- Since the beginning of the year, we have seen a divergence in the Treasury yield curve with longer rates rising sharply, while front-end rates have lowered.
- Lower short rates primarily reflect a perfect storm — rising demand for short Treasuries, coupled with declining supply as the Department of Treasury moderates new issuance.
- This yield curve divergence has implications for investors. Thus, it might be appropriate to tilt portfolios toward longer duration securities with a focus on spread product inside of one year.
This month’s main article, A Tale of Two Trends, discusses the recent yield curve divergence and what that means for portfolio positioning.
A Tale of Two Trends
Eric Souza, Senior Portfolio Manager
Investors, pundits and the press are all seemingly focused on rising interest rates and the potential for higher inflation. So here’s a compelling question to consider: Are Treasury yields moving higher or lower? The answer(s) might surprise you.
Since the beginning of the year, we have seen a divergence in the Treasury yield curve with long-end rates rising sharply, while front-end rates have moved lower. This occurred soon after Democrats took the majority in Congress following the Georgia Senate runoffs in January. Normally, with the Federal Reserve on hold you would expect front-end yields to be range-bound, but the rally in the front end is being affected by a perfect storm of decreasing T-bill supply at a time of increasing demand.
Before we jump into the current yield curve divergence, let’s step back to reiterate that the US Treasury yield curve is essentially divided into two parts: the long end (typically 10 to 30 years), which is affected by growth and inflation expectations, and the front end, which is typically shaped more by monetary policy and supply.
The rise in long-end yields at the beginning of the year was influenced by expectations for a large fiscal stimulus package along with positive vaccine news. Currently, growth expectations from both economists and the Fed have been improving due to increased availability of COVID-19 vaccinations, along with a drop in cases in the US that has fueled economic reopenings across the country. Throw in the recently approved $1.9 trillion stimulus package, and you can see why so many are focused on higher rates in the long end of the curve.
It’s a different story at the front end, where yields have been anchored due to the Fed’s monetary policy that is keeping the fed funds rate in the zero-bound range of 0.00% to 0.25%. However, since the beginning of the year we have seen a decline in Treasury yields, not so much for flight-to-quality reasons but rather for technical supply and demand dynamics. For example:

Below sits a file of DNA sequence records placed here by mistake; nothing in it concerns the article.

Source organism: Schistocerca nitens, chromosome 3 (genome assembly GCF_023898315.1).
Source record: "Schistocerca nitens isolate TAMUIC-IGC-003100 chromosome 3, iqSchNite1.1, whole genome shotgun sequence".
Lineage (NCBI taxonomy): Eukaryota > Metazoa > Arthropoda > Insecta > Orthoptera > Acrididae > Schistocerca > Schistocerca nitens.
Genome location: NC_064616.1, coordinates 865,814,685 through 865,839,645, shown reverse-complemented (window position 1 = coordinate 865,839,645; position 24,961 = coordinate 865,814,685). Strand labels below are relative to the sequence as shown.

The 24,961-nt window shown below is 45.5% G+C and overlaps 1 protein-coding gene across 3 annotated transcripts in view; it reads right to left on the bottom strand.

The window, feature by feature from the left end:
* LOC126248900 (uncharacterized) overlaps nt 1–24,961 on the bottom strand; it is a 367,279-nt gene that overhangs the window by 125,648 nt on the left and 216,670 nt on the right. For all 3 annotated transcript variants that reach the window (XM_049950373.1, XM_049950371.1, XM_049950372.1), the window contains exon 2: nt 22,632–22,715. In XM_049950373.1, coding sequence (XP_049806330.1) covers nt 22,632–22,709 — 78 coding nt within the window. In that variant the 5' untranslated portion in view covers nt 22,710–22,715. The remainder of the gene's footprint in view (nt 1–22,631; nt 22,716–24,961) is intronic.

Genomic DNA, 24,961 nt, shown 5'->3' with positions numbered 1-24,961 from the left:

The demand side has been fueled by large reserves, which is what you typically see when the Fed is buying bonds (currently at the tune of $120 billion a month). In addition, the Department of Treasury will be cutting its very large Treasury General Account (TGA) balance by August 1, reverting to the level when the previous debt ceiling was approved in March 2019. Back then, the TGA was approximately $200 billion, while today it is currently at $1.6 trillion. This is a result of the Treasury ramping up borrowing in 2020 for the expected stimulus packages. (The day-to-day government operations from tax receipts to US Treasury issuance is run through the TGA.) Lowering the TGA balance also increases reserves, which are normally invested in front-end money market instruments. In addition, the recent announcement to let the Supplementary Leverage Ratio (SLR) expire for bank holdings of Treasuries and their deposits could lead to even greater demand for money market instruments (e.g., T-bills, money market funds). In other words, demand is robust, and it looks to stay that way.
On the supply side, it’s the exact opposite story. The Department of Treasury wants to shrink the amount of T-bill issuance, which is also being influenced by the looming debt ceiling limit. At the November refunding announcement, they announced a desire to allow the share of T-bills to decline to pre-pandemic levels of around 15% to 20% of outstanding debt. This is quite a bit lower than the 24% announced in November. While allowing the decline in T-bills, the Department of Treasury revealed their intent to extend the maturity structure of its debt. We saw the first of these changes occur in February when the US Treasury announced it would no longer issue 15- and 22-week cash management bills. Again, it appears that supply is shrinking.
Since reserves are typically invested in money market instruments, such as T-bills, you have an environment with increasing demand and a decline in issuance. As you can see in the charts that follow, this divergence has caused front-end yields to decline, while long-end yields have risen. The demand for front-end investments has also translated to declines in other maturities and sectors. For example, this year we have seen the lowest yield ever on a 2-year Treasury note auction, the lowest yield ever on a 12-month T-bill auction and the lowest-ever yield for the 3-month London Interbank Offered Rate (LIBOR). In addition, we have seen the Secured Overnight Financing Rate (SOFR), a broad measure of overnight borrowing collateralized by Treasury, drop to an average rate 0.01% to 0.02% for most of the month of March, a decrease from 0.11% at the beginning of the year. So, yes, many people are focused on rising rates, but it’s important to see the entire curve and not lose sight of what is occurring on the front end.
With front-end Treasury yields (out to 12 months) yielding negative to 5 basis points (bps), we are decreasing allocations to these maturities until supply and demand factors normalize, which we anticipate to occur in the second half of the year. In the meantime, we are increasing allocations to high-quality corporate bonds, commercial paper, SSAs and asset-backed securities, as well as balancing portfolio allocations to government money market funds to maintain strategy duration targets. We are taking a disciplined approach to duration management as we navigate the ongoing uncertainty posed by COVID-19 and the resulting policy implications in this low-interest rate environment.
Jon Schwartz, Senior Portfolio Manager
The government is on a spending spree. That’s the only way to put it. Naturally, this has ramifications for the economy and interest rates, but for now, expectations for growth and inflation have increased significantly.